Tuesday, January 29, 2013

Down the Rabbit Hole: Welcome to Utopia

Fiona O’Shaughnessy as Jessica Hyde, in Channel 4's Utopia

A mysterious and possibly prophetic graphic novel, two brightly-dressed killers armed with small gas canisters and bottles of bleach, the suggestion of an ever-diminishing global food supply, four unlikely allies thrust into a worldwide conspiracy because of an online comic book forum: welcome to Channel 4’s Utopia – a pre-apocalyptic conspiracy thriller from the pen of playwright and TV writer Dennis Kelly.

Writing about television comes with its own unique challenges: the best TV shows tell long, even open-ended stories, and it is often difficult to assess them while they’re still in progress.  As I sit down to write this, I’m still questioning whether it would perhaps be better to wait until Utopia’s full season has played out in its entirety. (It’s now aired only two of its promised six episodes, after all.) Waiting however comes with its own risks: I already regret, for example, not writing immediately about the first episode of ABC’s now-cancelled Last Resort. (To be candid, I have also regretted weighing in too soon. See A Gifted Man, where almost everything that was so impressed me in the pilot episode made the series frustrating and tedious by the middle of its first, and thankfully only, season.) Sometimes, as with Last Resort, a first episode is so unprecedented, so “fall off your seat” shocking, that you can’t stop talking about for the rest of the week. Visually arresting, unrepentantly violent, and darkly funny, Utopia is like nothing else currently on television. From its opening scene, you already know you’re seeing something entirely new.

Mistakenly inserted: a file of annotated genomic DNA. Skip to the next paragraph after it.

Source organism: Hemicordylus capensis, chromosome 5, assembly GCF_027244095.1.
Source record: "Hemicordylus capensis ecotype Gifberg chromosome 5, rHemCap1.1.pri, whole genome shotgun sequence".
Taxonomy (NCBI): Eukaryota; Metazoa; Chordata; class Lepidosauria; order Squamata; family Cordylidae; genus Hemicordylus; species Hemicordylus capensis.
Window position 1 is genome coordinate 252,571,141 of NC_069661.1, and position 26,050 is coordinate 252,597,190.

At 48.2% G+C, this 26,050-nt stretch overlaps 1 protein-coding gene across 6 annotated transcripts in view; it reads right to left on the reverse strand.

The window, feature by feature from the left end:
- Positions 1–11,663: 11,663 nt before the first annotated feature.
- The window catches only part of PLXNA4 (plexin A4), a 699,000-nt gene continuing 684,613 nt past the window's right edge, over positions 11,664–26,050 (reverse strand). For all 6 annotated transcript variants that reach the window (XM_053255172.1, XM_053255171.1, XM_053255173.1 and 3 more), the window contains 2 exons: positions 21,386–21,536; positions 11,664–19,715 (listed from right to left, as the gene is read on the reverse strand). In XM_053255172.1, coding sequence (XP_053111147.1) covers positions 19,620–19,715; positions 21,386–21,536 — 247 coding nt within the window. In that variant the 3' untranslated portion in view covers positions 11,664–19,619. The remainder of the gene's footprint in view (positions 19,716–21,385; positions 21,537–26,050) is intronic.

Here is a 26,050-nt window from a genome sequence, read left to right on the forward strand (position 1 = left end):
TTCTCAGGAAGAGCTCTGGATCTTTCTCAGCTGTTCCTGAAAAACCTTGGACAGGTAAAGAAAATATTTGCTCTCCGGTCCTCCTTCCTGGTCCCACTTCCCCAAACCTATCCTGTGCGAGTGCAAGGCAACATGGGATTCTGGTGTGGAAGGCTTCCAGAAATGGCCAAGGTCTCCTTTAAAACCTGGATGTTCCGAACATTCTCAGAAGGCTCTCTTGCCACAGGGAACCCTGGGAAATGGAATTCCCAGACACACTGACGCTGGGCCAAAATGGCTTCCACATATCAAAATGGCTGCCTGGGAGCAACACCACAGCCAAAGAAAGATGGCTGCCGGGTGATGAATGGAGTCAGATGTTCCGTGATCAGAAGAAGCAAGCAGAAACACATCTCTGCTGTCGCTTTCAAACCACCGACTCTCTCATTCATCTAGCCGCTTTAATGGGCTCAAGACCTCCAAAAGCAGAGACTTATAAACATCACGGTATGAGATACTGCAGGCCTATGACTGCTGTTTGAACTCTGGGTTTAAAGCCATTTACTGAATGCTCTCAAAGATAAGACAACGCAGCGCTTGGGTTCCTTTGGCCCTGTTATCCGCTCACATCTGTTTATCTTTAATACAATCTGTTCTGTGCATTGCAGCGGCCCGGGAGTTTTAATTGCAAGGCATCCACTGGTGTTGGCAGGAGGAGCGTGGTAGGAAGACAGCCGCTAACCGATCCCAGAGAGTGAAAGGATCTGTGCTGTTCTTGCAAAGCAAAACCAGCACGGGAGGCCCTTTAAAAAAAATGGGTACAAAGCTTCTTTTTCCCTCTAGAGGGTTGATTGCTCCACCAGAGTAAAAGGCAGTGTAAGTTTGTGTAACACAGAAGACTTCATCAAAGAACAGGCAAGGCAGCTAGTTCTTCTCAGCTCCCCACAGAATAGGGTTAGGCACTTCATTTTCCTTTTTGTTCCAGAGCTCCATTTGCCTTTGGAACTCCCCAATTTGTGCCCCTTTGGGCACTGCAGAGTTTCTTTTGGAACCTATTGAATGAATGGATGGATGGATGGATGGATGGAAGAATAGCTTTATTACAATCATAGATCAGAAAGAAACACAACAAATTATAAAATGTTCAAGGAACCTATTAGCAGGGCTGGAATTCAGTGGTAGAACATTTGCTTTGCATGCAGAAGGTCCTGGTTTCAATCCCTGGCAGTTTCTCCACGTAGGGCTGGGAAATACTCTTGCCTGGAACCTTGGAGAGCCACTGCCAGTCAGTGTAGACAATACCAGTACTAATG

Nathan Stewart-Jarrett as Ian
Premiering on January 15th in the UK, Utopia is already the most ambitious series Channel 4 has ever broadcast, even more ambitious than any series produced for E4, the channel’s digital sibling responsible for favourites like Misfits, Skins, and The Inbetweeners. Kelly, most famous for co-creating the BBC 3 comedy Pulling, also wrote the book for Matilda the Musical, a critically acclaimed adaptation of Roald Dahl children’s novel which demonstrated Kelly’s skill for writing to young lead actors, a talent wholly on display in Utopia.